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Do Adults with High Gliadin Antibody Concentrations have Subclinical Gluten Intolerance?
In 1994 I was diagnosed with celiac disease, which led me to create Celiac.com in 1995. I created this site for a single purpose: To help as many people as possible with celiac disease get diagnosed so they can begin to live happy, healthy gluten-free lives. Celiac.com was the first site on the Internet dedicated solely to celiac disease. In 1998 I foundedÂ The Gluten-Free Mall, Your Special Diet Superstore!, and I am the co-author of the book Cereal Killers, and founder and publisher of Journal of Gluten Sensitivity.View all articles by Scott Adams
Please note that this study has no biopsy confirmation, so it can only be called gluten intolerance statistics. Its findings indicate that gluten intolerance may be relatively common in the general population.
AU - Arnason JA ; Gudjonsson H
; Freysdottir J ; Jonsdottir I ; Valdimarsson H
TI - Do Adults with High Gliadin Antibody Concentrations have Subclinical Gluten Intolerance?
LA - Eng
AD - Department of Immunology, National University Hospital, Reykjavik, Iceland.
SO - Gut 1992 Feb;33(2):194-7 AB - Gliadin antibodies of the IgG and IgA isotopes and IgG subclasses were measured in 200 adults who were randomly selected from the Icelandic National Register.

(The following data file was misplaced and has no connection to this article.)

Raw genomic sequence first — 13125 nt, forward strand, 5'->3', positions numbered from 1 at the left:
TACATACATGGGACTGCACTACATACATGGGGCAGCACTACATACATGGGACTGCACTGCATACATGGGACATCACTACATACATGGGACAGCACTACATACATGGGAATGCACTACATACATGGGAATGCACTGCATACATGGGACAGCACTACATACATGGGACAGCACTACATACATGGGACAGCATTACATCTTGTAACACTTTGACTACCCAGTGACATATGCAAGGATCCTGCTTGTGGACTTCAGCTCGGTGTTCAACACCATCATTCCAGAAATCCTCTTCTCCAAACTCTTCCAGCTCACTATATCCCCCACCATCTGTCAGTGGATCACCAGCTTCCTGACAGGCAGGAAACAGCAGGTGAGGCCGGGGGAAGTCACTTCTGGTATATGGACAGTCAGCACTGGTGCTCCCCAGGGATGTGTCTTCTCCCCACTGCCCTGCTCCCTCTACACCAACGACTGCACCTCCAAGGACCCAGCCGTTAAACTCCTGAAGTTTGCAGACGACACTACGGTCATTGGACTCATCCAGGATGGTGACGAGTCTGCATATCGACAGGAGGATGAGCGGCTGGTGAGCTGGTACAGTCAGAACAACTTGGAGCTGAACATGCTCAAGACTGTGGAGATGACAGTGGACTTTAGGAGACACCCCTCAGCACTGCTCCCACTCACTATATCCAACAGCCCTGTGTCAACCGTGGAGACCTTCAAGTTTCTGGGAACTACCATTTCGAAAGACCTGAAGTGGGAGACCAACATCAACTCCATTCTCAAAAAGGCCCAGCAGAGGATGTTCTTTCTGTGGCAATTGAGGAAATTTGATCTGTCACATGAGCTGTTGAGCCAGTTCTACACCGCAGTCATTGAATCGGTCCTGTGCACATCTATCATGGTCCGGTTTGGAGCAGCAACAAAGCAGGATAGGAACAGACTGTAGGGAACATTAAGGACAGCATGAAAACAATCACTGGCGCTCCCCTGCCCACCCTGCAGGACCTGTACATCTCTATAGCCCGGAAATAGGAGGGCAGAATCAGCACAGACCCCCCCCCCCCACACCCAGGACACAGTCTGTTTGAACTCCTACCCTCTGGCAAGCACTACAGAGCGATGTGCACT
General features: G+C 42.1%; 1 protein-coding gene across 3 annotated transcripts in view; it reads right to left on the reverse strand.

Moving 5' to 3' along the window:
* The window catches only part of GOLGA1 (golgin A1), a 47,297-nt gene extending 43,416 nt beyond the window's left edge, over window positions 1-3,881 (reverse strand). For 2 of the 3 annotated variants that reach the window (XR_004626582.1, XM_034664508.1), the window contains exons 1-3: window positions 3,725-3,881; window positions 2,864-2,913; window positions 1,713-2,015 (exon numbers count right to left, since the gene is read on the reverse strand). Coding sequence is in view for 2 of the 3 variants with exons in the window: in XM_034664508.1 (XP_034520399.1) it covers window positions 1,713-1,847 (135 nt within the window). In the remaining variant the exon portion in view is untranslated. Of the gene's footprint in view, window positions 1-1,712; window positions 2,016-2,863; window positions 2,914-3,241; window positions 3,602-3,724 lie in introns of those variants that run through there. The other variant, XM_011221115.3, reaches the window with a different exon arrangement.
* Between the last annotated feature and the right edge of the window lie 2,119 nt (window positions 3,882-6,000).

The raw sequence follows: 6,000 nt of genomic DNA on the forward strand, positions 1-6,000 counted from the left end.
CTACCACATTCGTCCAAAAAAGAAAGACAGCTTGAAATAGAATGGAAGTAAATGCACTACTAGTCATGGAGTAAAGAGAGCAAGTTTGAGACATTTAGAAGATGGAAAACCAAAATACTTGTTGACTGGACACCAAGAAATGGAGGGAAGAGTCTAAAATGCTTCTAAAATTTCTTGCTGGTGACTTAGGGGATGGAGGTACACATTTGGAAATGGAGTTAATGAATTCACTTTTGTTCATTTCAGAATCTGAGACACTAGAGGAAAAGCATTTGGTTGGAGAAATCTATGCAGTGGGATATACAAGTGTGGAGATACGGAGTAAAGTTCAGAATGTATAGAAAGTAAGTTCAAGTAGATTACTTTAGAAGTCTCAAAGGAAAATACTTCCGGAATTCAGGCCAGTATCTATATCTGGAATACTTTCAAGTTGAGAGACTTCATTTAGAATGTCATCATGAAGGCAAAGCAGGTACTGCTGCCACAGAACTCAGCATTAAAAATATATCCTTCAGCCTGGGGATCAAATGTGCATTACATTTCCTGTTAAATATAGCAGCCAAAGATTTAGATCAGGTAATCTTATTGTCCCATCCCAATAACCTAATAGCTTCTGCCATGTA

Those with the highest gliadin antibody concentrations were invited with negative controls to participate in a clinical evaluation. Neither the study subjects nor the physicians who recorded and evaluated the clinical findings were aware of the antibody levels. Significantly higher proportion of the gliadin antibody positive individuals reported unexplained attacks of diarrhea (p = 0.03), and IgA gliadin antibodies were associated with increased prevalence of chronic fatigue (p = 0.0037). The gliadin antibody positive group also showed significantly decreased transferrin saturation, mean corpuscular volume and mean corpuscular hemoglobin compared with the gliadin antibody negative controls. Serum folic acid concentrations were significantly lower in the IgA gliadin antibody positive individuals. On blind global assessment, 15 of the 48 participants were thought to have clinical and laboratory features that are compatible with gluten sensitive enteropathy, and 14 of these were in the gliadin antibody positive group (p = 0.013). Complaints that have not been associated with gluten intolerance had similar prevalence in both groups with the exception of persistent or recurrent headaches that were more common in the gliadin antibody positive group. These findings raise the possibility that a sub-clinical form of gluten intolerance may be relatively common.
The following chart summarizes the study:
|No. Randomly Selected for Study||No. Selected w/ High Gliadin||No. w/ Gluten Sensitive Enteropathy||No. w/ GSE & High Gliadin|
|200 ( = 100%)||48 ( = 24%)||15 ( = 7.5%)||14 ( = 7%)|
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